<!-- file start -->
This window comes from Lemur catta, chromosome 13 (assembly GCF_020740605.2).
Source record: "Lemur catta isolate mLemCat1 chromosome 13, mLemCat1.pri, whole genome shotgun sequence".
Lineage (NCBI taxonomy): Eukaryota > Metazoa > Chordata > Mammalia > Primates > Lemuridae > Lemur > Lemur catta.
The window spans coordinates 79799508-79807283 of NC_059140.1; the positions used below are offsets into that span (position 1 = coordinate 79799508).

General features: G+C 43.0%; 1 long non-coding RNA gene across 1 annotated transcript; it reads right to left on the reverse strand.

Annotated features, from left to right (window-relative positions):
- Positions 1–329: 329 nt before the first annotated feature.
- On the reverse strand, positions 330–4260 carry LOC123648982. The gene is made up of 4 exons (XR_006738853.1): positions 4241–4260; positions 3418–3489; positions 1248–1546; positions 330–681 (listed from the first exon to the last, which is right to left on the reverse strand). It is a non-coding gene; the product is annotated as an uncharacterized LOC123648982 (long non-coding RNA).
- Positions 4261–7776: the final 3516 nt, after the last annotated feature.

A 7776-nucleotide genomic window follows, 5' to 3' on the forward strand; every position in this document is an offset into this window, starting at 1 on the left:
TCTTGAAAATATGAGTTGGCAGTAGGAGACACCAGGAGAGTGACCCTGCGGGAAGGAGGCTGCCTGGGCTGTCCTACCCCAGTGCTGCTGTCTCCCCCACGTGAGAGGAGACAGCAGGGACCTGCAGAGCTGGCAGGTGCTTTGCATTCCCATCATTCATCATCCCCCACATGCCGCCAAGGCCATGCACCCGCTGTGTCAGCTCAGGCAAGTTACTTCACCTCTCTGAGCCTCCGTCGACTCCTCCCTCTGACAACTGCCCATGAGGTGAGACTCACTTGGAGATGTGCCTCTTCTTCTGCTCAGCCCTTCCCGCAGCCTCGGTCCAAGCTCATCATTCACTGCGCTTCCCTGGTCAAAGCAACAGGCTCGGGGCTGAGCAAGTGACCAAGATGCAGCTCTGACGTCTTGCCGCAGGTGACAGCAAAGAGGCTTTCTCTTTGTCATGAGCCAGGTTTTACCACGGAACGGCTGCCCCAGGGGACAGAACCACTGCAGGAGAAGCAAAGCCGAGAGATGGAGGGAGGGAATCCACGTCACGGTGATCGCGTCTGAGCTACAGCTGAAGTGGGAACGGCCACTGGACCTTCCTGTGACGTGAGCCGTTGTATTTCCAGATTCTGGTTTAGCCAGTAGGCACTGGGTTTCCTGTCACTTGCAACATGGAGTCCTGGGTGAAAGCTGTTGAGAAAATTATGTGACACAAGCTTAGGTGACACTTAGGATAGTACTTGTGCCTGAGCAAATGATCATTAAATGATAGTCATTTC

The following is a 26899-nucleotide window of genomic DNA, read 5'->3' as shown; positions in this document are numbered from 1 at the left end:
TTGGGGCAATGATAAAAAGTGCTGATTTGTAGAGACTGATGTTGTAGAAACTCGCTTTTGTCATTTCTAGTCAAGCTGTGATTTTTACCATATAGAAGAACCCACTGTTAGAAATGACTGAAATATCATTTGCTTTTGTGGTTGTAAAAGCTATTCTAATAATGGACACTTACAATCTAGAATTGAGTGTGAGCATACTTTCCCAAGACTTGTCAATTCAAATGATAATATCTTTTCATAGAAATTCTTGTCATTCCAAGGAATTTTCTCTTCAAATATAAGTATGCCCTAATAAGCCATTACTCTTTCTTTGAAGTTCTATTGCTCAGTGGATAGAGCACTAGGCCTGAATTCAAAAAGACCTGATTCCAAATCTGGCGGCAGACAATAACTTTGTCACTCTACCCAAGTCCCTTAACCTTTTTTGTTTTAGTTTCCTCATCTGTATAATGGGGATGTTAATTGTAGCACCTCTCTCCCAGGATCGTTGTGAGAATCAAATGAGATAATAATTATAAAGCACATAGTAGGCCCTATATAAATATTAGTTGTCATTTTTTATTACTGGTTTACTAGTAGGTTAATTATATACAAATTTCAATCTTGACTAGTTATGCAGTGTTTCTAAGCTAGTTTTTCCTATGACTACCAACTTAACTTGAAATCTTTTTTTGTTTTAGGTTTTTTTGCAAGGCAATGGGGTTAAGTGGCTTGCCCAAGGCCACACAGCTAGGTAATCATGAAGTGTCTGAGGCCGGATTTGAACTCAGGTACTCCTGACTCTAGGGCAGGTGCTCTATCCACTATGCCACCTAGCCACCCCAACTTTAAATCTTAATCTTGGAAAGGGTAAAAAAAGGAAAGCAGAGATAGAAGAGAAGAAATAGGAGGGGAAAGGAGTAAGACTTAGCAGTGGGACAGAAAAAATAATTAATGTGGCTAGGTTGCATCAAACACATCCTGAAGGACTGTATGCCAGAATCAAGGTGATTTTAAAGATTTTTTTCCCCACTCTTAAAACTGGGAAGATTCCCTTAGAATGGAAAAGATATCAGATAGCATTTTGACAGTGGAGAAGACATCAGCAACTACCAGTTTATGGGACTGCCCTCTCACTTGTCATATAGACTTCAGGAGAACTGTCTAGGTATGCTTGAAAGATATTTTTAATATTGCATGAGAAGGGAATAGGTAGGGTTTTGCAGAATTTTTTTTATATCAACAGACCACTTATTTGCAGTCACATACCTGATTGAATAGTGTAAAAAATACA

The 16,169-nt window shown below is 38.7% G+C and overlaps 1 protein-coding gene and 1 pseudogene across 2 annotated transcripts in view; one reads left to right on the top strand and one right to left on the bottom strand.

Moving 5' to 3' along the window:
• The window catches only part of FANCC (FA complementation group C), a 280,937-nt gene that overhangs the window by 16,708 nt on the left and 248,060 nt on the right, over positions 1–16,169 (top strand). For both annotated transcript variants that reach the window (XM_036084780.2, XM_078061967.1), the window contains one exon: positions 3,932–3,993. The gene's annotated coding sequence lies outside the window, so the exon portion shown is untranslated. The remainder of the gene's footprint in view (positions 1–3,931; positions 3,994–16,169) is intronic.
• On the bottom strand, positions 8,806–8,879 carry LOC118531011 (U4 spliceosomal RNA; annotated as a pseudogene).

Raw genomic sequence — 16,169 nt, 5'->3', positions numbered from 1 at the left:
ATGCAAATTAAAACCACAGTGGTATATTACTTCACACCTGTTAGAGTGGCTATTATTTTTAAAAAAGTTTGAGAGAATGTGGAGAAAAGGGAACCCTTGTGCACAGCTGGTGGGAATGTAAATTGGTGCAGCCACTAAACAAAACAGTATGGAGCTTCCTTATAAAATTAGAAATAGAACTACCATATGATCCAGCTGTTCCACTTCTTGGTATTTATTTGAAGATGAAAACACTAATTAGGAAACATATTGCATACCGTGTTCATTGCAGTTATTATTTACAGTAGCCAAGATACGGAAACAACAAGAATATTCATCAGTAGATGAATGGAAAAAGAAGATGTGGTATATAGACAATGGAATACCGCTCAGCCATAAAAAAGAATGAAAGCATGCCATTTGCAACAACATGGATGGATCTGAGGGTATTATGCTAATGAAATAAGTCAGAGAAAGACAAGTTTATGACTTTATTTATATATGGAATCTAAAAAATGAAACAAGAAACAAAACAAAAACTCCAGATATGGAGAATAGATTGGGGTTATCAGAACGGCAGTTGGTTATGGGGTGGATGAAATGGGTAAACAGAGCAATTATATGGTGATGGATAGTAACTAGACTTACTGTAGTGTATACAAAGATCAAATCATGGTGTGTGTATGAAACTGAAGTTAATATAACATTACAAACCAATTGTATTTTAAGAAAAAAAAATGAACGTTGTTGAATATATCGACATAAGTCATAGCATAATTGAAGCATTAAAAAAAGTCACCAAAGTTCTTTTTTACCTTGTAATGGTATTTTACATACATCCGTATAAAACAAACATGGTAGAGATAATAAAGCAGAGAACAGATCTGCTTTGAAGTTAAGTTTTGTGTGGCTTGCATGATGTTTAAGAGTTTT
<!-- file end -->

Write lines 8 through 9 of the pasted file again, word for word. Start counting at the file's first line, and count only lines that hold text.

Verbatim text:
- On the reverse strand, positions 330–4260 carry LOC123648982. The gene is made up of 4 exons (XR_006738853.1): positions 4241–4260; positions 3418–3489; positions 1248–1546; positions 330–681 (listed from the first exon to the last, which is right to left on the reverse strand). It is a non-coding gene; the product is annotated as an uncharacterized LOC123648982 (long non-coding RNA).
- Positions 4261–7776: the final 3516 nt, after the last annotated feature.